According to Mr. Champlin of the Times: “In the anthology of films of surpassing visual majesty and excitement, MGM’s ‘Far From the Madding Crowd’ now takes its place. It joins such varied works as ‘A Man For All Seasons,’ ‘Dr. Zhivago,’ ‘Lawrence of Arabia’…”
With this kind of criticism going on in major newspapers, it’s a miracle that true visual creativity, such as the works of Antonioni, Fellini, Truffaut, Bergman, receive due appreciation. Let’s remember that Schlesinger and his cinematographer, Nicholas Roeg, did not create the locations (“valid and photogenic,” according to the brochure) in the English countryside where the “wonderful pastoral scenes” (helpful brochure again) were photographed. God made these places. Schlesinger and Roeg merely took millions of dollars and the finest 70mm equipment available and shot them. What kind of accomplishment is that? With today’s equipment and unlimited resources, who couldn’t compile a picturesque movie? In fact, it’s a disgrace when a modern-day film is not of “surpassing visual majesty,” because there’s a lot of that in our world.
The only kind of visual artwork to be respected is that in which the artist (or artist-cinematographer) CREATES beauty where none is to be found. Gianni di Venanzo or Raoul Coutard or Stan Brakhage or Subrata Mitra or Carlo di Palma are men whose visual perceptivity adds something to reality; they can elicit from a setting that ambivalent metaphysicalness, that magical “sense of place” that is absent from the shallow calendar art of “Madding Crowd,” “Lawrence,” “Zhivago” and all the rest, including pseudo “art films” like “A Man and A Woman.”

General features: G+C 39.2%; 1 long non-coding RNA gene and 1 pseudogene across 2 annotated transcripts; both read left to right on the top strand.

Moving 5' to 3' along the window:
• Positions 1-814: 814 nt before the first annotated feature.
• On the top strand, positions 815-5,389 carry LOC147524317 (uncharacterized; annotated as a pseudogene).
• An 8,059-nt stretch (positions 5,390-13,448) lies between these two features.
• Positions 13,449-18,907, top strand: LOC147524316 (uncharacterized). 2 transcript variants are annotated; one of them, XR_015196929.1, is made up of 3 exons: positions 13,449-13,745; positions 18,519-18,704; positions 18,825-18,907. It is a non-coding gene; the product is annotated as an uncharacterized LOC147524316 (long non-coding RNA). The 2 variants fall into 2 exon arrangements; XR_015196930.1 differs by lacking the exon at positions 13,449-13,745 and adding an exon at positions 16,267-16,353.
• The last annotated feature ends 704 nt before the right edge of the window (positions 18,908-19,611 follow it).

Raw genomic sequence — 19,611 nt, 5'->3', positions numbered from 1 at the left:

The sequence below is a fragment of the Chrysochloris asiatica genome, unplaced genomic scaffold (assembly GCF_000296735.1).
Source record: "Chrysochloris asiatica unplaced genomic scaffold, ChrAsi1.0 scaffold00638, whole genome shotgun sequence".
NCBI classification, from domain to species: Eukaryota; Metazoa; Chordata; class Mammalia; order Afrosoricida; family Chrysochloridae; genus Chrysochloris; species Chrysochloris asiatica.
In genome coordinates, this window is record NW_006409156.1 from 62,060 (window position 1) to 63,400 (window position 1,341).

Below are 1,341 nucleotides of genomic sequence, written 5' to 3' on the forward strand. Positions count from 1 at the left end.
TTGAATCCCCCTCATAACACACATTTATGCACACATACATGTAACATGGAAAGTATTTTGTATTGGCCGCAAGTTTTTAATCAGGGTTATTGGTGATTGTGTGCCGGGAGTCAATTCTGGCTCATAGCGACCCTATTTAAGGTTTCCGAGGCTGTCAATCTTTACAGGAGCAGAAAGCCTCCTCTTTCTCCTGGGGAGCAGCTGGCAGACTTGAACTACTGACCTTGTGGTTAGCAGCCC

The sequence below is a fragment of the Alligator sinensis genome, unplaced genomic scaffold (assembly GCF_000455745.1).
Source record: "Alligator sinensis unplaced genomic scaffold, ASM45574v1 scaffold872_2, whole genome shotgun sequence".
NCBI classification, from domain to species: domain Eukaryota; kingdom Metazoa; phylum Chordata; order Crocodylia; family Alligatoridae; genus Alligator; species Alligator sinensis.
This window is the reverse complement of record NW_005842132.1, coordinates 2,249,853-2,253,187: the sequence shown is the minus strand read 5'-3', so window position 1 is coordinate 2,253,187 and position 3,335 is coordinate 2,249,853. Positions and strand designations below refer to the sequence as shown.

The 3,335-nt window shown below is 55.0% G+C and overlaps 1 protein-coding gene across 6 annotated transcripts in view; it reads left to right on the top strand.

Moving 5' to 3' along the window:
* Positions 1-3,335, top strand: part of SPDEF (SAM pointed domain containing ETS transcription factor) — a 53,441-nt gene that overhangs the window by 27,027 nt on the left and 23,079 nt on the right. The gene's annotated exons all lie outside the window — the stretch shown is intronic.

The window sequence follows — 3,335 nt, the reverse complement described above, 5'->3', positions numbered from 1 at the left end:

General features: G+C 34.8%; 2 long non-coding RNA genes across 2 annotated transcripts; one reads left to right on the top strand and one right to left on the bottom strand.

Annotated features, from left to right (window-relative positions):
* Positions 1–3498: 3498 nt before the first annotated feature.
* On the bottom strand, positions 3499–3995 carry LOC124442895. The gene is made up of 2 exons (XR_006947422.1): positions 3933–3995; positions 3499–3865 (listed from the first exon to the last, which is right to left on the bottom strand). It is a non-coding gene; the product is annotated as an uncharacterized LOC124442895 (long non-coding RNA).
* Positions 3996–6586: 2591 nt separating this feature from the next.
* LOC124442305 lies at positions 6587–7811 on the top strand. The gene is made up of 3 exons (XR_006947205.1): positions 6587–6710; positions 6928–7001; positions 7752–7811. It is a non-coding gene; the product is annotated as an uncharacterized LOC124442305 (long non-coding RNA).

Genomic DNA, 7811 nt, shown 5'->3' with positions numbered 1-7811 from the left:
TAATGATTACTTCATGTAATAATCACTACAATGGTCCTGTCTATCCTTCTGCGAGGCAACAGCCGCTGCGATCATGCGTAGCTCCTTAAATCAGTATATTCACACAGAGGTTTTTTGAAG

The same applies to the use of “unique” faces in this movie: given time and an army of auditioners, who couldn’t come up with several hundred wizened, weathered or otherwise irregular faces? But who cares? What does it mean? Fellini is the master of this, and with him it means something, because he has an uncanny genius for selecting the face that virtually embodies a given mood or atmosphere. In “Madding Crowd” it’s more like a parade of sideshow freaks for no pertinent effect.
Then there is Schlesinger’s pseudo-arty directorial style. It consists of bleeding every sequence for every forced camera angle possible. For example, there is a scene in which a horse-cart pulls away from an old woman standing in the middle of the road, tearfully waving goodbye. First there is a master shot of the cart and the woman, then a subjective shot, with the camera backing away from the woman, then a reverse-angle longshot of the woman watching the cart vanish in the gathering dusk: that’s really milking a scene for all it’s worth—both cinematically and emotionally, except that the scene isn’t worth it, nor the entire film, for that matter.
I was reminded instantly of a similar sequence in Antonioni’s “Il Grido” — Steve Cochran and his little girl leaving town on the back of a horsecart. A brief but stunning shot with the camera on the car, looking over their shoulders as they gaze at the diminishing horizon. The scene is both visually and thematically effective, since the road has been used in earlier sequences as a symbolic metaphor of emotional alienation.
There also is that matter of “characterization” and “acting.” Here I will say only that midway through the film I could predict everything that was going to happen. I felt I’d seen these characters a thousand times before, heard the same formula dialogue on an endless loop, felt the same dull reaction to the same dull events, ad infinitum. So I left, just when a storm was about to wipe out Julie Christie’s — I mean Bathsheba Everdene’s — sheep ranch. And I really don’t care if it did or not.
This ad appeared on page 22 alongside Gene’s review.